• Do not yell at your dog, or punish them, for being too excited about other dogs. They may be so focused they won’t even notice your yelling. They may think you are excited too, and essentially barking along with them, and that will just excite them even more. They will not understand what you are doing or what you want them to do.
  • Thinking like your dog is also a good strategy. Being excited around other dogs is natural for them, so you have to train them to overcome their own nature. Training them to overcome their own impulses is very hard. Just think how hard it is for you to ignore your impulses. Understanding why they are doing what they are doing will make training easier.
  • Reward the behavior you want to see. Keep some treats handy, and when your dog avoids getting so excited around other dogs, you can reward them with a treat. Also, praise your dog when her behavior is what you want. To get to this point, you have to get the dog to understand what it is you want.
  • Teach your dog to pay attention to you at all times. When you see a dog approaching, talk calmly to your dog. Tell your dog to sit or lie down, and to remain calm.  If you get the dog’s attention before he gets too excited, you will be able to control the barking and behavior. Once a dog gets to a certain point of excitement, there is no turning back.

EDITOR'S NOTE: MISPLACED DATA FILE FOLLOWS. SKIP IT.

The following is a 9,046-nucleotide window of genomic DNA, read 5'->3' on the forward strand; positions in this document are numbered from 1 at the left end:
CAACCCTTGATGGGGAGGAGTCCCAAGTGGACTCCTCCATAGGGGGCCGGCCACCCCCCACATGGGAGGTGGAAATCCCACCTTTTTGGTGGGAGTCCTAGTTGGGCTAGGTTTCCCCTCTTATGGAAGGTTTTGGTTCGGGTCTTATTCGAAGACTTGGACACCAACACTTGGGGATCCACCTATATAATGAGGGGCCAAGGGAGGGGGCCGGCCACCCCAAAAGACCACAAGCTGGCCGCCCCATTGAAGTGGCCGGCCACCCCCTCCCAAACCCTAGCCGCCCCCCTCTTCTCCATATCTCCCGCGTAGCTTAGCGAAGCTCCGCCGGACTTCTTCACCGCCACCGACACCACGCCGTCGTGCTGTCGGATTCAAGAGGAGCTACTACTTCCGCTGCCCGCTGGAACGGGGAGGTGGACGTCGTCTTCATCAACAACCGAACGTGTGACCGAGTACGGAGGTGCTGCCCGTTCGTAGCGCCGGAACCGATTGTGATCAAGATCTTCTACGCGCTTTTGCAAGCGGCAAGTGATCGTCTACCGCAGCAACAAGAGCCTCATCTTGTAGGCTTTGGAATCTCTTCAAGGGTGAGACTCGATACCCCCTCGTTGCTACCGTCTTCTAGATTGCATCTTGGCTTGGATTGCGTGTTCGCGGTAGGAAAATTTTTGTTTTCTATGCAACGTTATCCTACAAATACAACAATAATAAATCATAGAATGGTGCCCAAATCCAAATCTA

Why does my dog get so excited when they see strangers?

Your dog gets excited around strangers for much the same reason that he gets excited about seeing other dogs. The dog is curious about the new person, just as they are around a dog they have not yet met. They want to sniff the person to see what kind of person they are. The dog learns a lot about other dogs, and about people, by sniffing them.

Many dogs are also protective of their pack. They see you as part of their pack, and hopefully, they see you as the leader of their pack. They may want to protect you from the other person. They may see the other person as a threat. Dogs can be territorial about their pack members just as they can about the area they consider their territory.

Your dog is a social creature. They like interacting with other dogs and other people. There are some dogs that are “one-person” dogs, but those are not so common. Those dogs will only pay attention to one person. Dogs want to find out about a new person. They want to get to know them and they want to find out if they are a threat to the pack.

You can get your dog to stop overreacting to other dogs, or other people, by training. This takes time and patience, but the rewards are there for those that persevere. Your dog also wants training. They want to know what is expected of them in the pack, and what their role is. Training is helping your dog to understand these things. Training should start when they are very young to be most effective.

Letting your dog be around other dogs and other people is a good idea. It will get them socialized and used to meeting new dogs and new people. The dog will be more excited if it is something unusual or something they do not get to do often. If something becomes routine – even meeting new dogs and people – they are less likely to get too excited.